Clemente Mastella

Democratic Party (Italy) Forza Italia (2013) Lega Nord

Clemente Mastella
Clemente Mastella 2020.jpg
Mayor of Benevento
Assumed office
20 June 2016
Preceded byFausto Pepe
Minister of Justice
In office
17 May 2006 – 16 January 2008
Prime MinisterRomano Prodi
Preceded byRoberto Castelli
Succeeded byRomano Prodi
Minister of Labour and Social Security
In office
10 May 1994 – 17 January 1995
Prime MinisterSilvio Berlusconi
Preceded byGino Giugni
Succeeded byTiziano Treu
Personal details
Mario Clemente Mastella

(1947-02-05) 5 February 1947 (age 73)
Ceppaloni, Italy
Political partyDC (1976–1994)
CDC (1994–1998)
CDR (1998)
UDR (1998–1999)
UDEUR (1999–2013)
FI (2013–2015,2018–2020)
PpS (2015–2017)
NC (2017–2018; 2020–)
Sandra Lonardo
(m. 1975)

Mario Clemente Mastella (born 5 February 1947) is an Italian politician. He is the leader of Union of Democrats for Europe, a minor centrist Italian party. He was Minister of Labour in the Berlusconi government from 10 May 1994 to 17 January 1995, and Minister of Justice in the Prodi government from 17 May 2006 to 17 January 2008. In addition Mastella is also mayor of his native town, Ceppaloni. He was elected to the European Parliament in June 2009 on the list of The People of Freedom of Berlusconi.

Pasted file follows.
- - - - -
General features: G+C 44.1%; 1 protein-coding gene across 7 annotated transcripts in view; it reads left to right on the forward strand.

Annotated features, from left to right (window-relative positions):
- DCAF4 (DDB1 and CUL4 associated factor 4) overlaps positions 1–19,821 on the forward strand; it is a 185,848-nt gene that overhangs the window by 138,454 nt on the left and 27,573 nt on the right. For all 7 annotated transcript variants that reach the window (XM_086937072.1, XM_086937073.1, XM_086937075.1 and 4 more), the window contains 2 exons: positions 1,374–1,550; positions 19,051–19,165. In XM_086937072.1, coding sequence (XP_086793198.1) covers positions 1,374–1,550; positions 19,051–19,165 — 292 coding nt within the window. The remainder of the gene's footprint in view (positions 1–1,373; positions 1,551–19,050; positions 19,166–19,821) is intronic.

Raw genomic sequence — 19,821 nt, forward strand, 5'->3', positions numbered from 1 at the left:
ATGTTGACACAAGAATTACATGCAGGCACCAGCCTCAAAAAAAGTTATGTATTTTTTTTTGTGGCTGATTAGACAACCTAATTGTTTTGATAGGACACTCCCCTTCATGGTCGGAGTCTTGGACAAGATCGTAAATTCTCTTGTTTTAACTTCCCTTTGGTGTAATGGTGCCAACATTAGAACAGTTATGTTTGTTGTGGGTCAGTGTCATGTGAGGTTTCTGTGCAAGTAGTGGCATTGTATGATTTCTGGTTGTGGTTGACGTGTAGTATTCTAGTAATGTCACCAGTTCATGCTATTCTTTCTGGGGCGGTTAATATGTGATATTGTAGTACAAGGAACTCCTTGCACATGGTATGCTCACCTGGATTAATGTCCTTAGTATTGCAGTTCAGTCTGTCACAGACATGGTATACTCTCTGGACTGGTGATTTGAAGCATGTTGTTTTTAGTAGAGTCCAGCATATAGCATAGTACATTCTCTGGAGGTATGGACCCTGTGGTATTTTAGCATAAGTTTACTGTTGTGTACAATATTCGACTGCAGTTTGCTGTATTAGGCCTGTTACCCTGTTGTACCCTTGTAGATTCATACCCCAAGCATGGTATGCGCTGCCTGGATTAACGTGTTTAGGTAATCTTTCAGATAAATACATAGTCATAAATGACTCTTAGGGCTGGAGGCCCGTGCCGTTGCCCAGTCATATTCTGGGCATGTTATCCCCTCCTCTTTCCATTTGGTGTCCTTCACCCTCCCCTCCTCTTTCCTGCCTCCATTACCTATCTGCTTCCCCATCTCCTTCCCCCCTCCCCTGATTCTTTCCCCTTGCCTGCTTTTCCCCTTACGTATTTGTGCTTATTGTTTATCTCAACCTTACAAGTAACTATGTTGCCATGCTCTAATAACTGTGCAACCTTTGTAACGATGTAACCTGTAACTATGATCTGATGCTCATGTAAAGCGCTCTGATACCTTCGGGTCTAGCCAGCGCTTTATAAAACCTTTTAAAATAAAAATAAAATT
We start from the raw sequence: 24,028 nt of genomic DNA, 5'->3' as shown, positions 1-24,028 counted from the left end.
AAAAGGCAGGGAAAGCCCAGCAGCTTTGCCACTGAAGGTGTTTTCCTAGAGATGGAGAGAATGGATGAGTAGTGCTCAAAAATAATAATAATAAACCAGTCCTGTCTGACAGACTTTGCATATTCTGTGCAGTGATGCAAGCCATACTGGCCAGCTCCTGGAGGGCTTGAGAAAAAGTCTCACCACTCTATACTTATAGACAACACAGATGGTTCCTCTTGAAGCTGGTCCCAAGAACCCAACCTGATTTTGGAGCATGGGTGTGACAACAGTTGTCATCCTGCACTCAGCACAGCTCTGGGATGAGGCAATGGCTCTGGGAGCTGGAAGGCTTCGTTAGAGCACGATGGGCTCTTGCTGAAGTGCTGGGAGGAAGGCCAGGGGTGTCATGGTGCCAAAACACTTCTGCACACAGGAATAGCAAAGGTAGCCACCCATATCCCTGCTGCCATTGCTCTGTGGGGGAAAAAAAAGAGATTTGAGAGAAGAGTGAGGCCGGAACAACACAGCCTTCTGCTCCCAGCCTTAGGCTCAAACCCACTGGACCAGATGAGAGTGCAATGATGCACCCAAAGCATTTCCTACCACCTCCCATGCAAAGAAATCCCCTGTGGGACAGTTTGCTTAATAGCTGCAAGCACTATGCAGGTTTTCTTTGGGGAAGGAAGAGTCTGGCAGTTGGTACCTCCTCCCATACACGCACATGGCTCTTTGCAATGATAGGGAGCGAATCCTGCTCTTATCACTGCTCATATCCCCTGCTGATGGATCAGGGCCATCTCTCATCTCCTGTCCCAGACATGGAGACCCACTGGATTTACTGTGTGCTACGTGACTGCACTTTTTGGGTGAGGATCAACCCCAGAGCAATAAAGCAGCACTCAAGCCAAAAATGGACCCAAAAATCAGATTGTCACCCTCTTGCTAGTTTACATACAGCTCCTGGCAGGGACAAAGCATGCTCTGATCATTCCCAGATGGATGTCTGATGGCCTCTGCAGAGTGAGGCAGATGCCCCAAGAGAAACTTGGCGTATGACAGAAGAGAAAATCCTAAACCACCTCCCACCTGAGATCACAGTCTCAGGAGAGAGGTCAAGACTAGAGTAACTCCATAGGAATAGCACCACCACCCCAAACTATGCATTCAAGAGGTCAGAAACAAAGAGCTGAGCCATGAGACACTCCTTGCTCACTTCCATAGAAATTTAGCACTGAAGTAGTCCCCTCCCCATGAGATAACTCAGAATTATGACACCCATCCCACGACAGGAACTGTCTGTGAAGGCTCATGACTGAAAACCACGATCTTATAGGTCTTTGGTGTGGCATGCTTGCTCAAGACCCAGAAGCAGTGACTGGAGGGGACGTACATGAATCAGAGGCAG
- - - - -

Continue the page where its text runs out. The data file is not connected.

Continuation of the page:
Political career

Mastella was born in Ceppaloni, province of Benevento. A former long-time member of the Christian Democracy party and Member of Parliament since 1976, after the break-up of his party in 1994 Mastella founded a new party, called Centro Cristiano Democratico, together with Pierferdinando Casini. After the victory of Silvio Berlusconi in the 1994 elections, he was successively appointed as Minister of Labour.

In 1998, after the fall of Romano Prodi's first government, Mastella decided to follow Francesco Cossiga, lifetime senator and former Italian Republic President. He left his party to found the Christian Democrats for the Republic, then Democratic Union for the Republic. This new political party, which supported the new centre-left government led by Massimo D'Alema, lasted only one year however; in 1999, Mastella took over the leadership of UDEUR.

In 2005, Mastella decided to take part in the primary election for the leadership of The Union. He obtained 4.6% of the votes.

Clemente Mastella and the President of the Sicilian Region Salvatore Cuffaro were involved in a scandal when it was found that they had been the best men of Francesco Campanella, a former member of the Mafia that helped the boss Bernardo Provenzano during his absconding. In July 2000, Mastella was a witness at Campanella's wedding.[1]